12. I have often spoken on this subject elsewhere,  because, my sisters, if we fail in this I know that all is lost: please God this may never be our case. If you possess fraternal charity, I assure you that you will certainly obtain the union I have described. If you are conscious that you are wanting in this charity, although you may feel devotion and sweetness and a short absorption in the prayer of quiet (which makes you think you have attained to union with God), believe me you have not yet reached it. Beg our Lord to grant you perfect love for your neighbour, and leave the rest to Him. He will give you more than you know how to desire if you constrain yourselves and strive with all your power to gain it, forcing your will as far as possible to comply in all things with your sisters' wishes although you may sometimes forfeit your own rights by so doing. Forget your self-interests for theirs, how ever much nature may rebel; when opportunity occurs take some burden upon yourself to ease your neighbour of it. Do not fancy it will cost you nothing and that you will find it all done for you: think what the love He bore for us cost our Spouse, Who to free us from death, Himself suffered the most painful death of all -- the death of the Cross.
 Life, ch. vii. 18. Way of Perf. xli. 8.  Life. ch, vii. 21.  Found. ch. v. 10. These shall not attain to the true liberty of a pure heart, nor to the grace of a delightful familiarity with Me, unless they first resign themselves and offer themselves a daily sacrifice to Me: for without this, divine union neither is nor will be obtained.' (Imitation, book iii. ch. xxxvii. 4.)  Philippus a SS. Trinitate, l.c., p. iii. tr. i, disc. ii.[art. 4.  St. John 11:35, 36: Et lacrymatus est Jesus. Dixerunt ergo Judæi: Ecce quomodo amabat cum.'  Fourth Mansions, ch. i. 5. Fifth Mansions, ch. i. 7.  Way of Perf. ch. xvii. 2.  Jonas iv. 6, 7: And the Lord God prepared an ivy, and it came up over the head of Jonas, to be a shadow over his head, and to cover him, for he was fatigued; and Jonas was exceeding glad of the ivy. But God prepared a worm, when the morning arose on the following day: and it struck the ivy and it withered.'  St. John 17:22, 23: Ut sint unum, sicut et nos unum sumus. Ego in eis, et tu in me: ut sint consummati in unum.' Way of Perf. ch. xxxii. 6.  Way of Perf. ch. ix. i, 2.  1 St. John 4:20: Qui enim non diligit fratrem suum quem videt, Deum quem non videt quomodo potest diligere?'  Way of Perf. ch. xviii. 5.  Way of Perf. ch. vii. 4.  Way of Perf. ch. iv. 3; vii. 4.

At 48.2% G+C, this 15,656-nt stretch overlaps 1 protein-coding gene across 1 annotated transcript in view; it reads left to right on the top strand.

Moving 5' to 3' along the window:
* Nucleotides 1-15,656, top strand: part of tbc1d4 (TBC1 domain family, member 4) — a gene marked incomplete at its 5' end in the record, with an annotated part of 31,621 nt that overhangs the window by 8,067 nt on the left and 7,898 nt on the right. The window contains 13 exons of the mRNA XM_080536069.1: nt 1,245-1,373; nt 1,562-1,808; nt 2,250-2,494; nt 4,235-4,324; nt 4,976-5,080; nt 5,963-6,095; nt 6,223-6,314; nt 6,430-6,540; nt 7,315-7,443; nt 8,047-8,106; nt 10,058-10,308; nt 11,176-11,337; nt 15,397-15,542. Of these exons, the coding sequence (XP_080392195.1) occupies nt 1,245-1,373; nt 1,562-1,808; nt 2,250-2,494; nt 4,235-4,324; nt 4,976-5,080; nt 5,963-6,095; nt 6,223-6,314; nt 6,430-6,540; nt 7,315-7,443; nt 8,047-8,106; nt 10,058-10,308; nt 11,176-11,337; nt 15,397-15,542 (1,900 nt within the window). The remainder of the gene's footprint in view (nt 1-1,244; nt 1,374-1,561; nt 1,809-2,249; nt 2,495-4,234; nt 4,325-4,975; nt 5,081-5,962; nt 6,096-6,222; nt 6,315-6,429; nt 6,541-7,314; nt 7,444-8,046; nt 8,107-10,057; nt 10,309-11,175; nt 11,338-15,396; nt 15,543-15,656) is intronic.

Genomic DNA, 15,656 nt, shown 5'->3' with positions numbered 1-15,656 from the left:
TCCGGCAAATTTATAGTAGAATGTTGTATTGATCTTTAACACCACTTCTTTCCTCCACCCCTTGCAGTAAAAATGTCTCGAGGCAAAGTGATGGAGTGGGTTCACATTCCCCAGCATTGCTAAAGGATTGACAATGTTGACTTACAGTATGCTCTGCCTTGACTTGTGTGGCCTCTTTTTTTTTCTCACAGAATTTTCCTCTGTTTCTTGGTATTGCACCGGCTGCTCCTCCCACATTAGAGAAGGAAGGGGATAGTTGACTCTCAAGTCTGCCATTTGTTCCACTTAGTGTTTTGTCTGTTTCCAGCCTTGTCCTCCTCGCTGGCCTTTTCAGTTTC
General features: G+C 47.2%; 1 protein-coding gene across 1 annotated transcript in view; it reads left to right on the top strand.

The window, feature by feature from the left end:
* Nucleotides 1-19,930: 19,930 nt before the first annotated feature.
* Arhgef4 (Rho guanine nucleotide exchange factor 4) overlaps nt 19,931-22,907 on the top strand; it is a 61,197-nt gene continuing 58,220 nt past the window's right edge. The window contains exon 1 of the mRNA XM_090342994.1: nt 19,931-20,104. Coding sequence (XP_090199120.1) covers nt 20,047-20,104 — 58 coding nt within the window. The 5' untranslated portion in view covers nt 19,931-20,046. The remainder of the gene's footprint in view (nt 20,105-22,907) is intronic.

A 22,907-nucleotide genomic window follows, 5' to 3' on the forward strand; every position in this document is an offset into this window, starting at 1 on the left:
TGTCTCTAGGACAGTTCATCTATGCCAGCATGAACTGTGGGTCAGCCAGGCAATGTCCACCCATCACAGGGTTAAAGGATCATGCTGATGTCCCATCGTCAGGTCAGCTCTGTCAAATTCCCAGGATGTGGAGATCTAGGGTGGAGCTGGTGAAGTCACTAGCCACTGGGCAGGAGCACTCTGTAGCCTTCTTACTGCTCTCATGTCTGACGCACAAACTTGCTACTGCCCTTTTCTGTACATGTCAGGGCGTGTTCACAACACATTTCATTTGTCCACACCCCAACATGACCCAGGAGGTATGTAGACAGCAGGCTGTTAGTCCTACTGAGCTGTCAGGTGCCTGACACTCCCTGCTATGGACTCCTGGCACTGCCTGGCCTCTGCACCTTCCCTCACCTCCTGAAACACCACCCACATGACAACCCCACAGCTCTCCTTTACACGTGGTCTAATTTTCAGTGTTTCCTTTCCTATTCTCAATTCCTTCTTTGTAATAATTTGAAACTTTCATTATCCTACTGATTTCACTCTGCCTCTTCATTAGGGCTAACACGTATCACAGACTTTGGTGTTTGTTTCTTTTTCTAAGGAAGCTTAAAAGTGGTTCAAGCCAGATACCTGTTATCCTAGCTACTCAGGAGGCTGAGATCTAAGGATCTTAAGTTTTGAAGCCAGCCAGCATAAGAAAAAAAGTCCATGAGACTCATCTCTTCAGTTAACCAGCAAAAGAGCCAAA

Life. ch, vii. 21.
 Found. ch. v. 10. These shall not attain to the true liberty of a pure heart, nor to the grace of a delightful familiarity with Me, unless they first resign themselves and offer themselves a daily sacrifice to Me: for without this, divine union neither is nor will be obtained.' (Imitation, book iii. ch. xxxvii. 4.)
 Philippus a SS. Trinitate, l.c., p. iii. tr. i, disc. ii.[art. 4.
 St. John 11:35, 36: Et lacrymatus est Jesus. Dixerunt ergo Judæi: Ecce quomodo amabat cum.'
 Fourth Mansions, ch. i. 5. Fifth Mansions, ch. i. 7.
 Way of Perf. ch. xvii. 2.
 Jonas iv. 6, 7: And the Lord God prepared an ivy, and it came up over the head of Jonas, to be a shadow over his head, and to cover him, for he was fatigued; and Jonas was exceeding glad of the ivy. But God prepared a worm, when the morning arose on the following day: and it struck the ivy and it withered.'
 St. John 17:22, 23: Ut sint unum, sicut et nos unum sumus. Ego in eis, et tu in me: ut sint consummati in unum.' Way of Perf. ch. xxxii. 6.
 Way of Perf. ch. ix. i, 2.
 1 St. John 4:20: Qui enim non diligit fratrem suum quem videt, Deum quem non videt quomodo potest diligere?'
 Way of Perf. ch. xviii. 5.
 Way of Perf. ch. vii. 4.
 Way of Perf. ch. iv. 3; vii. 4.